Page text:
When you say "These boards..." are you talking about the board temperature being 110 degrees, or the chip temperatures?
Awesome miner shows , one unit for example, running at 70 deg C, but the chips are running 83/72/78.

Is it okay for these chip temperatures to be in the 80's? Do lower temps increase unit life?
Doesnt the firmware have a 90 degree unit shutdown?
lightfoot
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January 07, 2018, 03:38:53 AM
 #11

Looks like the board is overheating.

These boards run over 110c, I would not call 82c anywhere close to overheating nor is it anywhere near the shutoff temp built into the firmware.

When you say "These boards..." are you talking about the board temperature being 110 degrees, or the chip temperatures?
Awesome miner shows , one unit for example, running at 70 deg C, but the chips are running 83/72/78.

Is it okay for these chip temperatures to be in the 80's? Do lower temps increase unit life?
Doesnt the firmware have a 90 degree unit shutdown?
100c is when things like FETs start to short and cut through. Likewise I would not run chips at higher than 80c normally, I prefer to run things at 70 or less. The higher the temerature, the more unstable the chips will be in terms of current draw and the more likely a brief airflow fluctuation would burn them out.

Your mileage may vary of course, but this is my opinion.
wolfhead
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January 10, 2018, 04:24:12 AM
 #12

So, I have three S9s from the Novemeber batch, all three are 14Th/s. I haven't had any serious problems to speak of other than in the last 10 hours one of the boards has racked up 121,295 HW errors or 0.1076%. The percentage has actually dropped, it was at 0.12 The board continues to hash at 4,733.24 GH/s and everything seems normal with the pool I'm mining in, Bitcoin.com.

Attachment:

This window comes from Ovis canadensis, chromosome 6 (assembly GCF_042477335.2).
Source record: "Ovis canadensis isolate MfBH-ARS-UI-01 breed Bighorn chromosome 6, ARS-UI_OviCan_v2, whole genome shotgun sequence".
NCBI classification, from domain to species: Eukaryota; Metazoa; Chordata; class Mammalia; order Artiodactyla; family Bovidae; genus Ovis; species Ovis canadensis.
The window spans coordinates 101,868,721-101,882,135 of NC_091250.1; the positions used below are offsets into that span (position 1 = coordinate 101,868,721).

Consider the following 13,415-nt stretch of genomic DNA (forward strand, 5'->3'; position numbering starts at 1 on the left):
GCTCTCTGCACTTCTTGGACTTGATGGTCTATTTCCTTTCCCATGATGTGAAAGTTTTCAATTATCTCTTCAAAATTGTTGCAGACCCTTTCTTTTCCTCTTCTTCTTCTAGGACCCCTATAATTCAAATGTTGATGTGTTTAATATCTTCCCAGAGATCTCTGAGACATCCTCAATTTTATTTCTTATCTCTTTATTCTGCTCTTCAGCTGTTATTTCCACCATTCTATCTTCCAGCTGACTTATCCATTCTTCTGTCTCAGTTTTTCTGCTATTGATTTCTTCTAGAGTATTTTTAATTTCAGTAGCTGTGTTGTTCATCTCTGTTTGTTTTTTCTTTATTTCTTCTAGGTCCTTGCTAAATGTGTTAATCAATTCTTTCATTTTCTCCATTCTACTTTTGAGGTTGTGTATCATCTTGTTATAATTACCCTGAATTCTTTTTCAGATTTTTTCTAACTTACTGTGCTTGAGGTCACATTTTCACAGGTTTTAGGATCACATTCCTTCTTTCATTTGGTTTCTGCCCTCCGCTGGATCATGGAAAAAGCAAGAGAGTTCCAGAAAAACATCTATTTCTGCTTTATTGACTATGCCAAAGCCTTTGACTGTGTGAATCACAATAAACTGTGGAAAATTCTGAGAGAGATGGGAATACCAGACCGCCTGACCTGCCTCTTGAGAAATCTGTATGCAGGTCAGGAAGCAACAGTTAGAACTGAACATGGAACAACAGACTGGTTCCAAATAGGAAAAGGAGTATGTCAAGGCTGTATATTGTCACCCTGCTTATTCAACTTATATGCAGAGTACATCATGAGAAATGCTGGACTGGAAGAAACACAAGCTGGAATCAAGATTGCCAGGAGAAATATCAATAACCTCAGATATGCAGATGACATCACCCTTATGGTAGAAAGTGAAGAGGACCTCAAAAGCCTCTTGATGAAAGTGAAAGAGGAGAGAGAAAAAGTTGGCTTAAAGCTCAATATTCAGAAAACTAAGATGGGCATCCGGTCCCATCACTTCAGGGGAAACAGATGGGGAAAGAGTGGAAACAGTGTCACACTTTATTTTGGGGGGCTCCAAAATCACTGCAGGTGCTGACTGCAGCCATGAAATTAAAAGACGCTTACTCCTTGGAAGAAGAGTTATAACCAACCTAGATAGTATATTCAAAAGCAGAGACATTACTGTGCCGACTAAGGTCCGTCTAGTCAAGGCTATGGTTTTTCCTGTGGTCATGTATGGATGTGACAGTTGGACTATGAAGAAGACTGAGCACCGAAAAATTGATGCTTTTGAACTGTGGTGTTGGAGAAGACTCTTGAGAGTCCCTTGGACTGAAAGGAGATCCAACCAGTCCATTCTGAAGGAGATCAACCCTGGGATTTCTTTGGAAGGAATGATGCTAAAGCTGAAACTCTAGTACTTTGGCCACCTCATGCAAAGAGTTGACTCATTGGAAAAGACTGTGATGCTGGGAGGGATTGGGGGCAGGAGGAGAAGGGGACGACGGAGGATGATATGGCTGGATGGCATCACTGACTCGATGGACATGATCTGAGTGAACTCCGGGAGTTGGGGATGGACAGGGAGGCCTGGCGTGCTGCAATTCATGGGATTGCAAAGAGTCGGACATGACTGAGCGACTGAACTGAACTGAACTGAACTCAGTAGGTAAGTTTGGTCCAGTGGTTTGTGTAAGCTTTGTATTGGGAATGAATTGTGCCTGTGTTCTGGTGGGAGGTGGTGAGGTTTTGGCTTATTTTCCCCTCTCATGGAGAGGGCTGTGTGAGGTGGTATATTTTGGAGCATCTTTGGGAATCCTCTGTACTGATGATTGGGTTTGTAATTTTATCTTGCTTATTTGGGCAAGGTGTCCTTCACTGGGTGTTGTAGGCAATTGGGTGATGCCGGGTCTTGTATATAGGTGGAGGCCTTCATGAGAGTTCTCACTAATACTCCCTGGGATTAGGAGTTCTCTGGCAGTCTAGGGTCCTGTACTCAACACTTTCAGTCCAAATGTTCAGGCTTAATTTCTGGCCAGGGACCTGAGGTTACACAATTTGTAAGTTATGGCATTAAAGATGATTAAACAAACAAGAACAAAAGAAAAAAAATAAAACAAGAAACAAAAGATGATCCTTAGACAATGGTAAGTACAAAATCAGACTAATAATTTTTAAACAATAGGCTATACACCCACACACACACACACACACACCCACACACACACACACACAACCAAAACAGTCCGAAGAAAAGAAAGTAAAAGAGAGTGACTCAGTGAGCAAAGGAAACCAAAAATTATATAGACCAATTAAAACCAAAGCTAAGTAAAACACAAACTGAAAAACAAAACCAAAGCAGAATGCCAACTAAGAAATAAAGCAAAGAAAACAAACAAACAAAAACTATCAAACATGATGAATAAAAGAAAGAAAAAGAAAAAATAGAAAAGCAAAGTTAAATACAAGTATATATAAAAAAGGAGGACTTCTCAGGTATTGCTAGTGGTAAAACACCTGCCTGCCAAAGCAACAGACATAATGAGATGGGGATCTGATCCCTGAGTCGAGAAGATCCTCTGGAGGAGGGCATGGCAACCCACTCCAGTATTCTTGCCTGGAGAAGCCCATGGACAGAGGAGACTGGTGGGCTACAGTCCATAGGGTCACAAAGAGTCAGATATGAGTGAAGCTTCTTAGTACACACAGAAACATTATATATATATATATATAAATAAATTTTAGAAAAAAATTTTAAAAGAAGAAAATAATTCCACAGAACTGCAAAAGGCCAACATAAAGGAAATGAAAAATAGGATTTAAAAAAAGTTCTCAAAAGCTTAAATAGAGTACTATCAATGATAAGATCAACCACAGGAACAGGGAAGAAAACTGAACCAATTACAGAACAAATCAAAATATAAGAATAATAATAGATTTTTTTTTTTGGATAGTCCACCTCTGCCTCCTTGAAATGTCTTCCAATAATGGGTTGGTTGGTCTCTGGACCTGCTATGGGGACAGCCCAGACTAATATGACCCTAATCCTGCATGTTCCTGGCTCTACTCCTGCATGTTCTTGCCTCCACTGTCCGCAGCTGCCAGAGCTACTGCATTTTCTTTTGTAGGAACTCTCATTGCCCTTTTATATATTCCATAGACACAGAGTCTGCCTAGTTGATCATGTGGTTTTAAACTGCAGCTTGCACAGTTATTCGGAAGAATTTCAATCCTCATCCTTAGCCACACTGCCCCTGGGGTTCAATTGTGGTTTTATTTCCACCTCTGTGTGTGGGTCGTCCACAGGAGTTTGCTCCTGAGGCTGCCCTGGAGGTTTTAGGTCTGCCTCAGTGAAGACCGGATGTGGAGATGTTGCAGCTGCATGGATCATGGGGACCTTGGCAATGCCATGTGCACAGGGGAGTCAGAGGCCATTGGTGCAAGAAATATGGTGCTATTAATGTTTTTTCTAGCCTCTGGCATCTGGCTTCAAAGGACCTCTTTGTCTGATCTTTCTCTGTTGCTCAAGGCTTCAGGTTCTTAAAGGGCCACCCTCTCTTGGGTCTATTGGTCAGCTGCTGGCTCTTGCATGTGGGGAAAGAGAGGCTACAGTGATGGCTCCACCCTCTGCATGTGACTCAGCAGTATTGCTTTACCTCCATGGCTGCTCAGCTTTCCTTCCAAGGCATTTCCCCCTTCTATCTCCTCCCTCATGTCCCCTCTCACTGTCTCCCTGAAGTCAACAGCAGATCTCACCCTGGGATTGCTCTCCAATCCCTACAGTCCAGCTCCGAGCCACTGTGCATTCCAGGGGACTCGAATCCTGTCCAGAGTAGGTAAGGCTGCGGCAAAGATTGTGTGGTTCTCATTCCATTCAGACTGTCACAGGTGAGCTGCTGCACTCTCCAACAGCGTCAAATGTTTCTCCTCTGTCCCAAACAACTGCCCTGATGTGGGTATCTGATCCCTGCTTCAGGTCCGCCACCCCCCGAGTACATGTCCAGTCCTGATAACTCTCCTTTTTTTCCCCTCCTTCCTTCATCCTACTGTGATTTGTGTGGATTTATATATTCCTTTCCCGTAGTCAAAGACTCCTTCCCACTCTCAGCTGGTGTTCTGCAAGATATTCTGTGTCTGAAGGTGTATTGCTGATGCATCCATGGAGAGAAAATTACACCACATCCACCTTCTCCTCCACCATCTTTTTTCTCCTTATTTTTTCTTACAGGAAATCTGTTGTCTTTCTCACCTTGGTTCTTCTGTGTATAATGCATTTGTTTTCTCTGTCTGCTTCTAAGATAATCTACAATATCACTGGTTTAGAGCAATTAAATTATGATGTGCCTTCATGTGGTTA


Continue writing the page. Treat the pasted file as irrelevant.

The temps for all three boards are 74, 71, 67. The board with the errors is the one at 67.
On the miner status page there are no "x" in the ASICS status section. Can something within the pool do this, or would this be a board problem.
wolfhead
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January 10, 2018, 04:43:43 AM
 #13

There is one other thing, once or twice an hour every couple hours, sometimes more. I get a red fault light on all three miners at the same time, sometimes it'll just be two miners. I thought maybe my Ethernet switch might be too cold as I have them in my garage. It's a 5 port Netgear ProSafe FS105. It states that it's operating temperature is between 32F - 104F. It's been freezing outside, but I seriously doubt that it's actually been down to 32F in my garage, especially with three miners throwing off so much heat. Nevertheless, I set up a small 250 watt heater pointed at the Ethernet switch. It sufficiently warms the switch without adding to much heat for the miners. But I'm still getting fault lights on all three miners and the kernel logs say, "Fatal Error: network connection lost!" They all eventually go back to green on their own, but this can't be normal.
  What makes me curious is that all this started when I switched from Slush to Bitcoin.com. Before switching to Bitcoin.com I never had any of these issues. Which is why I ask if any of this could be caused by the pool.